- FDA. (2017). Birth control chart. Retrieved November 23, 2020 from https://www.fda.gov/consumers/free-publications-women/birth-control-chart
- Medline Plus. (2020). Birth Control. Retrieved November 23, 2020 from https://medlineplus.gov/birthcontrol.html
- Office on Women's Health. (2017). Birth control methods. Retrieved November 23, 2020 from https://www.womenshealth.gov/a-z-topics/birth-control-methods
- StatPearls. (2020). Contraception. Retrieved November 23, 2020 from https://www.ncbi.nlm.nih.gov/books/NBK536949/
- Guttmacher Institute. (2019). Unintended Pregnancy in the United States. Retrieved November 23, 2020 from https://www.guttmacher.org/fact-sheet/unintended-pregnancy-united-states
- Brigham and Women's Hospital. (n.d.). What is tubal ligation reversal? Retrieved November 23, 2020 from https://www.brighamandwomens.org/obgyn/infertility-reproductive-surgery/infertility-services/tubal-ligation-reversal
- NHS. (2018). Vasectomy (male sterilization). Retrieved November 23, 2020 from https://www.nhs.uk/conditions/contraception/vasectomy-male-sterilisation/
- Planned Parenthood. (n.d.). IUD. Retrieved November 23, 2020 from https://www.plannedparenthood.org/learn/birth-control/iud/how-effective-are-iuds
- Kaiser Family Foundation. (2019). Contraceptive implants. Retrieved November 23, 2020 from https://www.kff.org/womens-health-policy/fact-sheet/contraceptive-implants/
- Planned Parenthood. (n.d.). Birth Control Pill. Retrieved November 23, 2020 from https://www.plannedparenthood.org/learn/birth-control/birth-control-pill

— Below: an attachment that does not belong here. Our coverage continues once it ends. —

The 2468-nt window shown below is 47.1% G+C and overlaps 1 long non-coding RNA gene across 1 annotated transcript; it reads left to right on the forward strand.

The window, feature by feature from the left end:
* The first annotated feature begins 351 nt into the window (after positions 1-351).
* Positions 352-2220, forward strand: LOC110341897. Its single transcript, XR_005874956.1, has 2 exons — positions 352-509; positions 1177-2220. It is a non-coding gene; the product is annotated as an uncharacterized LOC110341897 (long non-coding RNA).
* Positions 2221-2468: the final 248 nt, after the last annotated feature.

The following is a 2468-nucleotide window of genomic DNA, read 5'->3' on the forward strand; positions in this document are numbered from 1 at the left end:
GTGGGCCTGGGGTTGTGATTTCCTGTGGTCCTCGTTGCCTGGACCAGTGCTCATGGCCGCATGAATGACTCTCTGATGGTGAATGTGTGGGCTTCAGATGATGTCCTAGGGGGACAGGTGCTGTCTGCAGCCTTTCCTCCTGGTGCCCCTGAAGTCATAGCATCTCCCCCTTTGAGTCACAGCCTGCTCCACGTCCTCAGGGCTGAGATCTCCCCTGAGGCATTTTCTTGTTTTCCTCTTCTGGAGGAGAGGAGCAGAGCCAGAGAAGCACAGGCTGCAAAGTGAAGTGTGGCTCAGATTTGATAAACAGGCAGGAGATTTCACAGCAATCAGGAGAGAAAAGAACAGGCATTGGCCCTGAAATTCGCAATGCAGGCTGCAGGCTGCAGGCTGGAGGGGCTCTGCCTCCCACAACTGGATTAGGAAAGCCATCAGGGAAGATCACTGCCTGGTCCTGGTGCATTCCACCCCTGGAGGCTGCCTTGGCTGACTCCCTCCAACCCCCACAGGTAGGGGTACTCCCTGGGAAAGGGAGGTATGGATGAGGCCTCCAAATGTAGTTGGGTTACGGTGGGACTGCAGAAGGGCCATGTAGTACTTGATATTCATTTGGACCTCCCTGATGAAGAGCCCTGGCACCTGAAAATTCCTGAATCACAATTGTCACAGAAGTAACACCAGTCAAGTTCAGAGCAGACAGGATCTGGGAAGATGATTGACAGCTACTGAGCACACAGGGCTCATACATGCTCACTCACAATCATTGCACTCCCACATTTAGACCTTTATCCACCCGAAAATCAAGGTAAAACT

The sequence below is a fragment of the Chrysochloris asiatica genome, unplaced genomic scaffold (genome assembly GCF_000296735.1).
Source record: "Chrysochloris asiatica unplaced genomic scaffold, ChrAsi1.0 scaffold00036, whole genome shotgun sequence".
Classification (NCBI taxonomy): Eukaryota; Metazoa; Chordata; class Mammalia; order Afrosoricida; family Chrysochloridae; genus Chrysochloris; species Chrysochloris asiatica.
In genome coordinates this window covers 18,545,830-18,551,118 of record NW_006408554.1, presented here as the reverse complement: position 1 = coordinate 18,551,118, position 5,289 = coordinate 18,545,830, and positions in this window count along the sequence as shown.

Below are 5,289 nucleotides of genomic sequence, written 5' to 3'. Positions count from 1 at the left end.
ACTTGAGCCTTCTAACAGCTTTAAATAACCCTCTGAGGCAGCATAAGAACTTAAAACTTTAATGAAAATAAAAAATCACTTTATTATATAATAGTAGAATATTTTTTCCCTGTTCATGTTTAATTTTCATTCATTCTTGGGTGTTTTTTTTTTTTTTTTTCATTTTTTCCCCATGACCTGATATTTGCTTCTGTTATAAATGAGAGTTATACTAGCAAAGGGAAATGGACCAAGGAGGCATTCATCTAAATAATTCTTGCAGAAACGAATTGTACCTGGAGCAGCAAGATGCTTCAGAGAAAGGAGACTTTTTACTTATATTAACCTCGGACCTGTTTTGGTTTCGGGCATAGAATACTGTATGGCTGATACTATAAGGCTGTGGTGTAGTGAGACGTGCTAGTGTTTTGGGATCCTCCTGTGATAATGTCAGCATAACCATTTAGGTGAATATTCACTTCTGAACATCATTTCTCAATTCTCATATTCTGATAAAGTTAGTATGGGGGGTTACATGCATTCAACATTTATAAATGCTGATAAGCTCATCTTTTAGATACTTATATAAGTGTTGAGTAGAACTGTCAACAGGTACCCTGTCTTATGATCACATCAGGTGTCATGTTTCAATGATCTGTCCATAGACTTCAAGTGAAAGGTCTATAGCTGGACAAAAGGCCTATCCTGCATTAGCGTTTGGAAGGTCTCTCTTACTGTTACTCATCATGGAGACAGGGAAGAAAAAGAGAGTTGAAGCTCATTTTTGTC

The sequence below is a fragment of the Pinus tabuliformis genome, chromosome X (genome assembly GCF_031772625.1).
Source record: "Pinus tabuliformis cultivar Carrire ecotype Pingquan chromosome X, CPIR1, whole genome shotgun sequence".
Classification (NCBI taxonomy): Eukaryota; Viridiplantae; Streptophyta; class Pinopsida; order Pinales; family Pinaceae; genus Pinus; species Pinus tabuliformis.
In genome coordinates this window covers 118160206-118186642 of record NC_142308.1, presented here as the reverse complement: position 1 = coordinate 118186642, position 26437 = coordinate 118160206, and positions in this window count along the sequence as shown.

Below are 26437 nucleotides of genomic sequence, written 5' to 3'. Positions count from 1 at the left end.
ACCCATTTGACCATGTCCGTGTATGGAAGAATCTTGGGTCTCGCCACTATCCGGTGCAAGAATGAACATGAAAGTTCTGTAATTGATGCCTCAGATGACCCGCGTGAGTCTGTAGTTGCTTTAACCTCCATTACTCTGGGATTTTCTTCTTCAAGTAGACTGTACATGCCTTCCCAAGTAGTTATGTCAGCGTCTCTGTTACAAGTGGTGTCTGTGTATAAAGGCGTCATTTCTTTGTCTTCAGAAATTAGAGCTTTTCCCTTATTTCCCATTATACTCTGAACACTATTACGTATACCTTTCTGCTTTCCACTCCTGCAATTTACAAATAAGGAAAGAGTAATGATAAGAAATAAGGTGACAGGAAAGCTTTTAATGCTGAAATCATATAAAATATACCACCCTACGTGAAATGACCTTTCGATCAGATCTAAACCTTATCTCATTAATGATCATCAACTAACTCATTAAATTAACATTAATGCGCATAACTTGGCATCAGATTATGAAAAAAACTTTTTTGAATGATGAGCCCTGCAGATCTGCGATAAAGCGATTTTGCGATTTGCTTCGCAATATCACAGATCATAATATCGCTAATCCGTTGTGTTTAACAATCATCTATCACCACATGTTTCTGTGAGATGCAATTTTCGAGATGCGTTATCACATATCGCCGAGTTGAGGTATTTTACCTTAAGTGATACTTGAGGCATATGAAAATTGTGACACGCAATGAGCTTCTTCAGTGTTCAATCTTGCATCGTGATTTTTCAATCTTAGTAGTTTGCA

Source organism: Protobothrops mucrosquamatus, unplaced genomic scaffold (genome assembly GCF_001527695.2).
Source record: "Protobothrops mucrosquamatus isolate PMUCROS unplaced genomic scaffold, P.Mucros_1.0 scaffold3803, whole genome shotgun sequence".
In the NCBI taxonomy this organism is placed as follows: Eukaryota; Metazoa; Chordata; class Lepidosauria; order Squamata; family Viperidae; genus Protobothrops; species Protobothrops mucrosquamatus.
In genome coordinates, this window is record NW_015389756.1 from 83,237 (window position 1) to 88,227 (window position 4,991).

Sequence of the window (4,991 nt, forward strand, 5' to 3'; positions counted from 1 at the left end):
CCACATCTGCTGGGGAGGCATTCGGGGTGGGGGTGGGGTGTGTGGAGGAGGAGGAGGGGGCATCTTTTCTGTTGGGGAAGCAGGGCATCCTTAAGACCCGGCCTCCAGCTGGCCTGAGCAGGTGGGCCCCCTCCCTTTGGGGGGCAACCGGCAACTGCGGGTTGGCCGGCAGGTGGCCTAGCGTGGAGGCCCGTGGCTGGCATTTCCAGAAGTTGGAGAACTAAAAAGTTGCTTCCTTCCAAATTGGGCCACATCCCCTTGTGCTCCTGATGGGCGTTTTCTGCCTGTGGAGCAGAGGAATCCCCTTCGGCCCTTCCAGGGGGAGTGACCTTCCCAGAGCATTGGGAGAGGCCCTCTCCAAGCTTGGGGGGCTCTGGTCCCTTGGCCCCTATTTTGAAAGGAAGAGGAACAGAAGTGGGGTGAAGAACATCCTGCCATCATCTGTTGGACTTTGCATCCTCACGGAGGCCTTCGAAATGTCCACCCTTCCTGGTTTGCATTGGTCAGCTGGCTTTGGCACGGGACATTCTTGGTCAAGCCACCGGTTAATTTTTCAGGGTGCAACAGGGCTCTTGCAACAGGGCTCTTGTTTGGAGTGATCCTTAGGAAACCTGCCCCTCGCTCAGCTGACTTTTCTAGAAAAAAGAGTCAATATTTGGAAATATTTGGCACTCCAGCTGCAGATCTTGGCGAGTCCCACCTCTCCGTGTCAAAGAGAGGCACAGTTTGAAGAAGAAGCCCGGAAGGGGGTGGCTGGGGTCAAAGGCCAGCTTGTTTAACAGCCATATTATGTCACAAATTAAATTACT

- Planned Parenthood. (n.d.). Birth Control Patch. Retrieved November 23, 2020 from https://www.plannedparenthood.org/learn/birth-control/birth-control-patch
- Kid's Health. (2018). The Birth Control Shot. Retrieved November 23, 2020 from https://kidshealth.org/en/parents/bc-shot.html
- Contraception. (2013). Contraceptive failure in the United States. Retrieved November 23, 2020 from https://www.ncbi.nlm.nih.gov/pmc/articles/PMC3638209/
- Planned Parenthood. (n.d.). Condom. Retrieved November 23, 2020 from https://www.plannedparenthood.org/learn/birth-control/condom
- CDC. (2020) Diaphragm. Retrieved November 23, 2020 from https://www.mayoclinic.org/tests-procedures/diaphragm/about/pac-20393781
- American Pregnancy Association. (2013). Contraceptive Sponge. Retrieved November 23, 2020 from https://americanpregnancy.org/unplanned-pregnancy/birth-control-pills-patches-and-devices/contraceptive-sponge-5036/
- Teens Health. (2018). The Cervical Cap. Retrieved November 23, 2020 fro https://kidshealth.org/en/teens/contraception-cap.html
- Planned Parenthood. (n.d.). Fertility Awareness. Retrieved November 23, 2020 from https://www.plannedparenthood.org/learn/birth-control/fertility-awareness
- Family Planning Victoria. (2018). Withdrawal Method (Pulling Out). Retrieved November 23, 2020 from https://www.fpv.org.au/for-you/i-dont-want-to-get-pregnant/contraception-without-hormones/withdrawal-method-pulling-out
- Planned Parenthood. (n.d.). Abstinence and Outercourse. Retrieved November 23, 2020 from https://www.plannedparenthood.org/learn/birth-control/abstinence-and-outercourse